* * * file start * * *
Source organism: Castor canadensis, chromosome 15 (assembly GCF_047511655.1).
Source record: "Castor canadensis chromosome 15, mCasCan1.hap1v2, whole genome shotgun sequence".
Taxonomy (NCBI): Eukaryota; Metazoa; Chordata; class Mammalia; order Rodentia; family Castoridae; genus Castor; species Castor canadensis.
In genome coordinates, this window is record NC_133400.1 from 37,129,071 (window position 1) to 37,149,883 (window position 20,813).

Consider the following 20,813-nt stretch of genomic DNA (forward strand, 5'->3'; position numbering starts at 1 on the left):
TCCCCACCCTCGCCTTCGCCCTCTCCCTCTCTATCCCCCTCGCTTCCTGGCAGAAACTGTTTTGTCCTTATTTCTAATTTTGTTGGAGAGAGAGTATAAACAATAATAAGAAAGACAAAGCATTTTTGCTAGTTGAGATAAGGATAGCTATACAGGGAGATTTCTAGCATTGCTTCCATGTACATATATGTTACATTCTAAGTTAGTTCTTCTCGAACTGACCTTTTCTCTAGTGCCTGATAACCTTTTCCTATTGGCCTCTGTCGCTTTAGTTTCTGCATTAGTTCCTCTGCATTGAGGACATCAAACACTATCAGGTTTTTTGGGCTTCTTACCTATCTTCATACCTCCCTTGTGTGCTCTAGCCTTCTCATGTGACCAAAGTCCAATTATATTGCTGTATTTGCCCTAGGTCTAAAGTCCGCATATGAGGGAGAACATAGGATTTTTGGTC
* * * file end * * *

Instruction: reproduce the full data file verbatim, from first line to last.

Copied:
Source organism: Castor canadensis, chromosome 15 (assembly GCF_047511655.1).
Source record: "Castor canadensis chromosome 15, mCasCan1.hap1v2, whole genome shotgun sequence".
Taxonomy (NCBI): Eukaryota; Metazoa; Chordata; class Mammalia; order Rodentia; family Castoridae; genus Castor; species Castor canadensis.
In genome coordinates, this window is record NC_133400.1 from 37,129,071 (window position 1) to 37,149,883 (window position 20,813).

Consider the following 20,813-nt stretch of genomic DNA (forward strand, 5'->3'; position numbering starts at 1 on the left):
TCCCCACCCTCGCCTTCGCCCTCTCCCTCTCTATCCCCCTCGCTTCCTGGCAGAAACTGTTTTGTCCTTATTTCTAATTTTGTTGGAGAGAGAGTATAAACAATAATAAGAAAGACAAAGCATTTTTGCTAGTTGAGATAAGGATAGCTATACAGGGAGATTTCTAGCATTGCTTCCATGTACATATATGTTACATTCTAAGTTAGTTCTTCTCGAACTGACCTTTTCTCTAGTGCCTGATAACCTTTTCCTATTGGCCTCTGTCGCTTTAGTTTCTGCATTAGTTCCTCTGCATTGAGGACATCAAACACTATCAGGTTTTTTGGGCTTCTTACCTATCTTCATACCTCCCTTGTGTGCTCTAGCCTTCTCATGTGACCAAAGTCCAATTATATTGCTGTATTTGCCCTAGGTCTAAAGTCCGCATATGAGGGAGAACATAGGATTTTTGGTC